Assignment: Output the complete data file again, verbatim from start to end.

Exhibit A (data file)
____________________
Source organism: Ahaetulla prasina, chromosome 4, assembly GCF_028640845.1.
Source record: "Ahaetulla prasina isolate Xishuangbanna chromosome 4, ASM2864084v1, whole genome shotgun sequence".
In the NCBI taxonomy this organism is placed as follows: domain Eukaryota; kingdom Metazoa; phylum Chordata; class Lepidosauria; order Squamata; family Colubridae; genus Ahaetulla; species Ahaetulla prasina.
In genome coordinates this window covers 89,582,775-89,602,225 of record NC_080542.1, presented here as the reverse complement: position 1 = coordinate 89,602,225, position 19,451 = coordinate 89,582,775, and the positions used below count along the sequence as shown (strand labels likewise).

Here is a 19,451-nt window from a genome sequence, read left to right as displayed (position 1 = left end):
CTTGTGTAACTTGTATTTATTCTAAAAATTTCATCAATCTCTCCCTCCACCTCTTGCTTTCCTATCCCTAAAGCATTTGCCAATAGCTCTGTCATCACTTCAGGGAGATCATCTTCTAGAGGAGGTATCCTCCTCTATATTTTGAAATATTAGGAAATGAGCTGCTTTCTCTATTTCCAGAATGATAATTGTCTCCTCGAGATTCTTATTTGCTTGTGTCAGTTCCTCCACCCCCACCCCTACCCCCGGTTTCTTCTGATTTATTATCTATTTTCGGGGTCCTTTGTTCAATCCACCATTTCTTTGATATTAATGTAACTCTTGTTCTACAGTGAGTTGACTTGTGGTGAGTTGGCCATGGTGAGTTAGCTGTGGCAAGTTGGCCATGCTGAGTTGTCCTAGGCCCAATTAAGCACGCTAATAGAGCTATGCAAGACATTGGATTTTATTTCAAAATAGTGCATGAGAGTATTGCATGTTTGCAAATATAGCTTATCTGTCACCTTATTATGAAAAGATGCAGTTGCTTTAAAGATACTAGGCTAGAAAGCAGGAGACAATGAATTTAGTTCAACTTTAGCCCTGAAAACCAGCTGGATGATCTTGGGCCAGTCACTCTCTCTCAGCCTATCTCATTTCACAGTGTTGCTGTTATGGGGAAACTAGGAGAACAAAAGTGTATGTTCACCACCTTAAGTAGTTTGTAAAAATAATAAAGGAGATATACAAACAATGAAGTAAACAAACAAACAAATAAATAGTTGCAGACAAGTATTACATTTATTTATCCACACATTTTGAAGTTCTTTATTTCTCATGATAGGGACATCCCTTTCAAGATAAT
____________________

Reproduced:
Source organism: Ahaetulla prasina, chromosome 4, assembly GCF_028640845.1.
Source record: "Ahaetulla prasina isolate Xishuangbanna chromosome 4, ASM2864084v1, whole genome shotgun sequence".
In the NCBI taxonomy this organism is placed as follows: domain Eukaryota; kingdom Metazoa; phylum Chordata; class Lepidosauria; order Squamata; family Colubridae; genus Ahaetulla; species Ahaetulla prasina.
In genome coordinates this window covers 89,582,775-89,602,225 of record NC_080542.1, presented here as the reverse complement: position 1 = coordinate 89,602,225, position 19,451 = coordinate 89,582,775, and the positions used below count along the sequence as shown (strand labels likewise).

Here is a 19,451-nt window from a genome sequence, read left to right as displayed (position 1 = left end):
CTTGTGTAACTTGTATTTATTCTAAAAATTTCATCAATCTCTCCCTCCACCTCTTGCTTTCCTATCCCTAAAGCATTTGCCAATAGCTCTGTCATCACTTCAGGGAGATCATCTTCTAGAGGAGGTATCCTCCTCTATATTTTGAAATATTAGGAAATGAGCTGCTTTCTCTATTTCCAGAATGATAATTGTCTCCTCGAGATTCTTATTTGCTTGTGTCAGTTCCTCCACCCCCACCCCTACCCCCGGTTTCTTCTGATTTATTATCTATTTTCGGGGTCCTTTGTTCAATCCACCATTTCTTTGATATTAATGTAACTCTTGTTCTACAGTGAGTTGACTTGTGGTGAGTTGGCCATGGTGAGTTAGCTGTGGCAAGTTGGCCATGCTGAGTTGTCCTAGGCCCAATTAAGCACGCTAATAGAGCTATGCAAGACATTGGATTTTATTTCAAAATAGTGCATGAGAGTATTGCATGTTTGCAAATATAGCTTATCTGTCACCTTATTATGAAAAGATGCAGTTGCTTTAAAGATACTAGGCTAGAAAGCAGGAGACAATGAATTTAGTTCAACTTTAGCCCTGAAAACCAGCTGGATGATCTTGGGCCAGTCACTCTCTCTCAGCCTATCTCATTTCACAGTGTTGCTGTTATGGGGAAACTAGGAGAACAAAAGTGTATGTTCACCACCTTAAGTAGTTTGTAAAAATAATAAAGGAGATATACAAACAATGAAGTAAACAAACAAACAAATAAATAGTTGCAGACAAGTATTACATTTATTTATCCACACATTTTGAAGTTCTTTATTTCTCATGATAGGGACATCCCTTTCAAGATAAT